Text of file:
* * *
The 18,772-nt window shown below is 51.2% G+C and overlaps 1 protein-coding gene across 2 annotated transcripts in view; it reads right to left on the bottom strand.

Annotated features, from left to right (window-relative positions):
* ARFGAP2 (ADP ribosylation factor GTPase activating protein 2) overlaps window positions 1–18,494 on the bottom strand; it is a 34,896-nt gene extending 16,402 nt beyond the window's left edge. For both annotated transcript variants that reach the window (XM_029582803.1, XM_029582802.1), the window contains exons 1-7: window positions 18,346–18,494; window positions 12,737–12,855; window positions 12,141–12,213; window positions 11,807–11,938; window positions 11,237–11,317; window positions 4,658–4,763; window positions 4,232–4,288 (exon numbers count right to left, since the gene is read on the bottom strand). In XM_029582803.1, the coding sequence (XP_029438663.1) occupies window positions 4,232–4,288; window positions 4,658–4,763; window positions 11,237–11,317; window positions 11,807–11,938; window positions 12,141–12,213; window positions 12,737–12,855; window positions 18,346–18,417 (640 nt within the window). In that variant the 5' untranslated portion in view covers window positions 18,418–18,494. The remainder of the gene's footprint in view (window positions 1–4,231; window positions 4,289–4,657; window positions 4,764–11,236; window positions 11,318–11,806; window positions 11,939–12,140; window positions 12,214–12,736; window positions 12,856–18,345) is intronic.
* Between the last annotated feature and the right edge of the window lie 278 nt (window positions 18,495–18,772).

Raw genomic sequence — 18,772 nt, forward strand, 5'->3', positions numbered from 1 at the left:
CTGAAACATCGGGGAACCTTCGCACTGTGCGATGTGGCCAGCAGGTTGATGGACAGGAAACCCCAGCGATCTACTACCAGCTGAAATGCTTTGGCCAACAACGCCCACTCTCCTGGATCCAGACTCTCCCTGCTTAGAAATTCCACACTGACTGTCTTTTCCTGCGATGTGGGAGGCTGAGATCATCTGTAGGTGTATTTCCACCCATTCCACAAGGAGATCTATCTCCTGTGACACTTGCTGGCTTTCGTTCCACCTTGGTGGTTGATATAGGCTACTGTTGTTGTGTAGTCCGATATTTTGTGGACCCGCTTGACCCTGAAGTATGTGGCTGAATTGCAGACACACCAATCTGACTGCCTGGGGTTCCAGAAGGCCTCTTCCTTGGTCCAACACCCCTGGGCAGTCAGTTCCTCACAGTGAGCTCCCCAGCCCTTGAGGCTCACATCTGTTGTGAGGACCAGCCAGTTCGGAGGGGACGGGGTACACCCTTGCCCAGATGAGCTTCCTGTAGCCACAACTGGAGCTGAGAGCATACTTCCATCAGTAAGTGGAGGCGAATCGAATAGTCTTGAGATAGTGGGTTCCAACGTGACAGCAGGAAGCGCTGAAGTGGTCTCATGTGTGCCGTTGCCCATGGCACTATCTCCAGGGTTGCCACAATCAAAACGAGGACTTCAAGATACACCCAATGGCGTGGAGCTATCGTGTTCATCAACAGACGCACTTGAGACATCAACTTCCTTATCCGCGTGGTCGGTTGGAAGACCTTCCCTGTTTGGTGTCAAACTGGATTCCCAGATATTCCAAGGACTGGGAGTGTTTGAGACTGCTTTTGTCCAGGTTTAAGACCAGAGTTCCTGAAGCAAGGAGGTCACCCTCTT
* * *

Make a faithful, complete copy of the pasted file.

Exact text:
The 18,772-nt window shown below is 51.2% G+C and overlaps 1 protein-coding gene across 2 annotated transcripts in view; it reads right to left on the bottom strand.

Annotated features, from left to right (window-relative positions):
* ARFGAP2 (ADP ribosylation factor GTPase activating protein 2) overlaps window positions 1–18,494 on the bottom strand; it is a 34,896-nt gene extending 16,402 nt beyond the window's left edge. For both annotated transcript variants that reach the window (XM_029582803.1, XM_029582802.1), the window contains exons 1-7: window positions 18,346–18,494; window positions 12,737–12,855; window positions 12,141–12,213; window positions 11,807–11,938; window positions 11,237–11,317; window positions 4,658–4,763; window positions 4,232–4,288 (exon numbers count right to left, since the gene is read on the bottom strand). In XM_029582803.1, the coding sequence (XP_029438663.1) occupies window positions 4,232–4,288; window positions 4,658–4,763; window positions 11,237–11,317; window positions 11,807–11,938; window positions 12,141–12,213; window positions 12,737–12,855; window positions 18,346–18,417 (640 nt within the window). In that variant the 5' untranslated portion in view covers window positions 18,418–18,494. The remainder of the gene's footprint in view (window positions 1–4,231; window positions 4,289–4,657; window positions 4,764–11,236; window positions 11,318–11,806; window positions 11,939–12,140; window positions 12,214–12,736; window positions 12,856–18,345) is intronic.
* Between the last annotated feature and the right edge of the window lie 278 nt (window positions 18,495–18,772).

Raw genomic sequence — 18,772 nt, forward strand, 5'->3', positions numbered from 1 at the left:
CTGAAACATCGGGGAACCTTCGCACTGTGCGATGTGGCCAGCAGGTTGATGGACAGGAAACCCCAGCGATCTACTACCAGCTGAAATGCTTTGGCCAACAACGCCCACTCTCCTGGATCCAGACTCTCCCTGCTTAGAAATTCCACACTGACTGTCTTTTCCTGCGATGTGGGAGGCTGAGATCATCTGTAGGTGTATTTCCACCCATTCCACAAGGAGATCTATCTCCTGTGACACTTGCTGGCTTTCGTTCCACCTTGGTGGTTGATATAGGCTACTGTTGTTGTGTAGTCCGATATTTTGTGGACCCGCTTGACCCTGAAGTATGTGGCTGAATTGCAGACACACCAATCTGACTGCCTGGGGTTCCAGAAGGCCTCTTCCTTGGTCCAACACCCCTGGGCAGTCAGTTCCTCACAGTGAGCTCCCCAGCCCTTGAGGCTCACATCTGTTGTGAGGACCAGCCAGTTCGGAGGGGACGGGGTACACCCTTGCCCAGATGAGCTTCCTGTAGCCACAACTGGAGCTGAGAGCATACTTCCATCAGTAAGTGGAGGCGAATCGAATAGTCTTGAGATAGTGGGTTCCAACGTGACAGCAGGAAGCGCTGAAGTGGTCTCATGTGTGCCGTTGCCCATGGCACTATCTCCAGGGTTGCCACAATCAAAACGAGGACTTCAAGATACACCCAATGGCGTGGAGCTATCGTGTTCATCAACAGACGCACTTGAGACATCAACTTCCTTATCCGCGTGGTCGGTTGGAAGACCTTCCCTGTTTGGTGTCAAACTGGATTCCCAGATATTCCAAGGACTGGGAGTGTTTGAGACTGCTTTTGTCCAGGTTTAAGACCAGAGTTCCTGAAGCAAGGAGGTCACCCTCTT